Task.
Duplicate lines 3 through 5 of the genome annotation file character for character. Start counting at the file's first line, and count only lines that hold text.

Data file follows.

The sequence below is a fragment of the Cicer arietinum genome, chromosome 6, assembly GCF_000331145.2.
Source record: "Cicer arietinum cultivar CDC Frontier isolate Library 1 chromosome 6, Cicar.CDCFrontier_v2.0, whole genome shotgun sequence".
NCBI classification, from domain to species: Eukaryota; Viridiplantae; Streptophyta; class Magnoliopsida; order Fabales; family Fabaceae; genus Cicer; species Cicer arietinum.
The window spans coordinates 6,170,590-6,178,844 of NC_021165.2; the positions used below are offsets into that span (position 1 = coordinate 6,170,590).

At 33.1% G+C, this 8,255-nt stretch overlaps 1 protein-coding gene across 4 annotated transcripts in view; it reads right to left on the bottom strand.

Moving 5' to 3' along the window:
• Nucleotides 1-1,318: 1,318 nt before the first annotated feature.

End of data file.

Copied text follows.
NCBI classification, from domain to species: Eukaryota; Viridiplantae; Streptophyta; class Magnoliopsida; order Fabales; family Fabaceae; genus Cicer; species Cicer arietinum.
The window spans coordinates 6,170,590-6,178,844 of NC_021165.2; the positions used below are offsets into that span (position 1 = coordinate 6,170,590).

At 33.1% G+C, this 8,255-nt stretch overlaps 1 protein-coding gene across 4 annotated transcripts in view; it reads right to left on the bottom strand.